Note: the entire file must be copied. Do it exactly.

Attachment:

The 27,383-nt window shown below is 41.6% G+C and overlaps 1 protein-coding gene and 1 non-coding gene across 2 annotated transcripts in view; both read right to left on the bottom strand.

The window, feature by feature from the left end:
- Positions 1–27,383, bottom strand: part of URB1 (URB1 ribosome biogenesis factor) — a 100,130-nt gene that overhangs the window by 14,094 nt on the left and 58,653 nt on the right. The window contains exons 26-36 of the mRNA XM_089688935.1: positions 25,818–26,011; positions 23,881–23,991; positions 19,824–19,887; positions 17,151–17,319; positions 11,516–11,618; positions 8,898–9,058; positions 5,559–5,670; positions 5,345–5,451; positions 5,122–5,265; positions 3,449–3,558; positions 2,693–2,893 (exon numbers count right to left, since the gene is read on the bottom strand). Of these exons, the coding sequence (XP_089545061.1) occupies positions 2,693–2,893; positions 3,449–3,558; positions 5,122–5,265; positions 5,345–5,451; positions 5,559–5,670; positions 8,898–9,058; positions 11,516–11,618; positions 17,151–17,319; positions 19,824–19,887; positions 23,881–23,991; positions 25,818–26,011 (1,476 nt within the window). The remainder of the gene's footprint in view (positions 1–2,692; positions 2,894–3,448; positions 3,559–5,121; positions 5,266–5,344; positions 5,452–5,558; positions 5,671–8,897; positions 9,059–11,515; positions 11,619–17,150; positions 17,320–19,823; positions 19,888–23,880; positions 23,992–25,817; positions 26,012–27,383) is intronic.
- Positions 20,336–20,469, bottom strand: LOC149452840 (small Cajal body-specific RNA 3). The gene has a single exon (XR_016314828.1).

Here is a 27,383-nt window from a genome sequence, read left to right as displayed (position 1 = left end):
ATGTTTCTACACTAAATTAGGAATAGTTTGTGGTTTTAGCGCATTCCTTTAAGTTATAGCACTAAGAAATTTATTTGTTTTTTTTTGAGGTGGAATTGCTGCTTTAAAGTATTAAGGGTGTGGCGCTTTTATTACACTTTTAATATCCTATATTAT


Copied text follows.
The 27,383-nt window shown below is 41.6% G+C and overlaps 1 protein-coding gene and 1 non-coding gene across 2 annotated transcripts in view; both read right to left on the bottom strand.

The window, feature by feature from the left end:
- Positions 1–27,383, bottom strand: part of URB1 (URB1 ribosome biogenesis factor) — a 100,130-nt gene that overhangs the window by 14,094 nt on the left and 58,653 nt on the right. The window contains exons 26-36 of the mRNA XM_089688935.1: positions 25,818–26,011; positions 23,881–23,991; positions 19,824–19,887; positions 17,151–17,319; positions 11,516–11,618; positions 8,898–9,058; positions 5,559–5,670; positions 5,345–5,451; positions 5,122–5,265; positions 3,449–3,558; positions 2,693–2,893 (exon numbers count right to left, since the gene is read on the bottom strand). Of these exons, the coding sequence (XP_089545061.1) occupies positions 2,693–2,893; positions 3,449–3,558; positions 5,122–5,265; positions 5,345–5,451; positions 5,559–5,670; positions 8,898–9,058; positions 11,516–11,618; positions 17,151–17,319; positions 19,824–19,887; positions 23,881–23,991; positions 25,818–26,011 (1,476 nt within the window). The remainder of the gene's footprint in view (positions 1–2,692; positions 2,894–3,448; positions 3,559–5,121; positions 5,266–5,344; positions 5,452–5,558; positions 5,671–8,897; positions 9,059–11,515; positions 11,619–17,150; positions 17,320–19,823; positions 19,888–23,880; positions 23,992–25,817; positions 26,012–27,383) is intronic.
- Positions 20,336–20,469, bottom strand: LOC149452840 (small Cajal body-specific RNA 3). The gene has a single exon (XR_016314828.1).

Here is a 27,383-nt window from a genome sequence, read left to right as displayed (position 1 = left end):
ATGTTTCTACACTAAATTAGGAATAGTTTGTGGTTTTAGCGCATTCCTTTAAGTTATAGCACTAAGAAATTTATTTGTTTTTTTTTGAGGTGGAATTGCTGCTTTAAAGTATTAAGGGTGTGGCGCTTTTATTACACTTTTAATATCCTATATTAT